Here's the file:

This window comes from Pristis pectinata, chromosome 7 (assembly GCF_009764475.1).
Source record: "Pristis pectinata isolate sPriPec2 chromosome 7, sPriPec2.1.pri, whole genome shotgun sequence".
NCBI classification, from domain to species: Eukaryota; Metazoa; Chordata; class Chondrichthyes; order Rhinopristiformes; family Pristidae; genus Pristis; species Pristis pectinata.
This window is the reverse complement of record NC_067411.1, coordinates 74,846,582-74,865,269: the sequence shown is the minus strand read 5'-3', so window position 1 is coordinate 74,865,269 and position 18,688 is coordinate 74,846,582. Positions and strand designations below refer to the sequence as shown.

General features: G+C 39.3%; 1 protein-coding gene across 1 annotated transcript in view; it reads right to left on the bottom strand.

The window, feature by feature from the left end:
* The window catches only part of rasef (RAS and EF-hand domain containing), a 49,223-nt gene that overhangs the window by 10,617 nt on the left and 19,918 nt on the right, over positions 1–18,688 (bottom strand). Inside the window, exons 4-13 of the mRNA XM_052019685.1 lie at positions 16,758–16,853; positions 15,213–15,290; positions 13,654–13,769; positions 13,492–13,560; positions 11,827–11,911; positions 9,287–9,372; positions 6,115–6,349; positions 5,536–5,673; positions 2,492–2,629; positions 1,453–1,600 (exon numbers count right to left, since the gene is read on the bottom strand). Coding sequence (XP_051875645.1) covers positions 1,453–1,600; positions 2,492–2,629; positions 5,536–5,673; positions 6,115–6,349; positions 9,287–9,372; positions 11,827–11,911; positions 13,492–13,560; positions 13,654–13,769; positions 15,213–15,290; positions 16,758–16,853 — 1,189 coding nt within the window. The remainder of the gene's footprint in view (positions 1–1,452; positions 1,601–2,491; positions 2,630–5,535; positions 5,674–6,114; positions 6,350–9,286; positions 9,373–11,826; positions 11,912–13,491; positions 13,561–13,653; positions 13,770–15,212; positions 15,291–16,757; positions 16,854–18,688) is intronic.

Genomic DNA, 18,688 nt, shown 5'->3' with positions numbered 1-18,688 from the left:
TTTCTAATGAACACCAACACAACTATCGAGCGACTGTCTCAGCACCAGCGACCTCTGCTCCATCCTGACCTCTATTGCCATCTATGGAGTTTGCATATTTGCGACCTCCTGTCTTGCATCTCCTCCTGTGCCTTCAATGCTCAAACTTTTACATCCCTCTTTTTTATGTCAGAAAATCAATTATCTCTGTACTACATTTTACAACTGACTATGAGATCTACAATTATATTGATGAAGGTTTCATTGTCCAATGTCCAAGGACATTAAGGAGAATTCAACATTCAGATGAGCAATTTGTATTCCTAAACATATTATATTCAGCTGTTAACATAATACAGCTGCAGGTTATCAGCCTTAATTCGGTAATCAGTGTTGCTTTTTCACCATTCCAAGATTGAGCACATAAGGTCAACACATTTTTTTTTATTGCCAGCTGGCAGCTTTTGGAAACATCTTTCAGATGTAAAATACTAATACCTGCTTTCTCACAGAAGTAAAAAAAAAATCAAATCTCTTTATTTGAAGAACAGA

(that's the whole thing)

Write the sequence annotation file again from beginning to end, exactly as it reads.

This window comes from Pristis pectinata, chromosome 7 (assembly GCF_009764475.1).
Source record: "Pristis pectinata isolate sPriPec2 chromosome 7, sPriPec2.1.pri, whole genome shotgun sequence".
NCBI classification, from domain to species: Eukaryota; Metazoa; Chordata; class Chondrichthyes; order Rhinopristiformes; family Pristidae; genus Pristis; species Pristis pectinata.
This window is the reverse complement of record NC_067411.1, coordinates 74,846,582-74,865,269: the sequence shown is the minus strand read 5'-3', so window position 1 is coordinate 74,865,269 and position 18,688 is coordinate 74,846,582. Positions and strand designations below refer to the sequence as shown.

General features: G+C 39.3%; 1 protein-coding gene across 1 annotated transcript in view; it reads right to left on the bottom strand.

The window, feature by feature from the left end:
* The window catches only part of rasef (RAS and EF-hand domain containing), a 49,223-nt gene that overhangs the window by 10,617 nt on the left and 19,918 nt on the right, over positions 1–18,688 (bottom strand). Inside the window, exons 4-13 of the mRNA XM_052019685.1 lie at positions 16,758–16,853; positions 15,213–15,290; positions 13,654–13,769; positions 13,492–13,560; positions 11,827–11,911; positions 9,287–9,372; positions 6,115–6,349; positions 5,536–5,673; positions 2,492–2,629; positions 1,453–1,600 (exon numbers count right to left, since the gene is read on the bottom strand). Coding sequence (XP_051875645.1) covers positions 1,453–1,600; positions 2,492–2,629; positions 5,536–5,673; positions 6,115–6,349; positions 9,287–9,372; positions 11,827–11,911; positions 13,492–13,560; positions 13,654–13,769; positions 15,213–15,290; positions 16,758–16,853 — 1,189 coding nt within the window. The remainder of the gene's footprint in view (positions 1–1,452; positions 1,601–2,491; positions 2,630–5,535; positions 5,674–6,114; positions 6,350–9,286; positions 9,373–11,826; positions 11,912–13,491; positions 13,561–13,653; positions 13,770–15,212; positions 15,291–16,757; positions 16,854–18,688) is intronic.

Genomic DNA, 18,688 nt, shown 5'->3' with positions numbered 1-18,688 from the left:
TTTCTAATGAACACCAACACAACTATCGAGCGACTGTCTCAGCACCAGCGACCTCTGCTCCATCCTGACCTCTATTGCCATCTATGGAGTTTGCATATTTGCGACCTCCTGTCTTGCATCTCCTCCTGTGCCTTCAATGCTCAAACTTTTACATCCCTCTTTTTTATGTCAGAAAATCAATTATCTCTGTACTACATTTTACAACTGACTATGAGATCTACAATTATATTGATGAAGGTTTCATTGTCCAATGTCCAAGGACATTAAGGAGAATTCAACATTCAGATGAGCAATTTGTATTCCTAAACATATTATATTCAGCTGTTAACATAATACAGCTGCAGGTTATCAGCCTTAATTCGGTAATCAGTGTTGCTTTTTCACCATTCCAAGATTGAGCACATAAGGTCAACACATTTTTTTTTATTGCCAGCTGGCAGCTTTTGGAAACATCTTTCAGATGTAAAATACTAATACCTGCTTTCTCACAGAAGTAAAAAAAAAATCAAATCTCTTTATTTGAAGAACAGA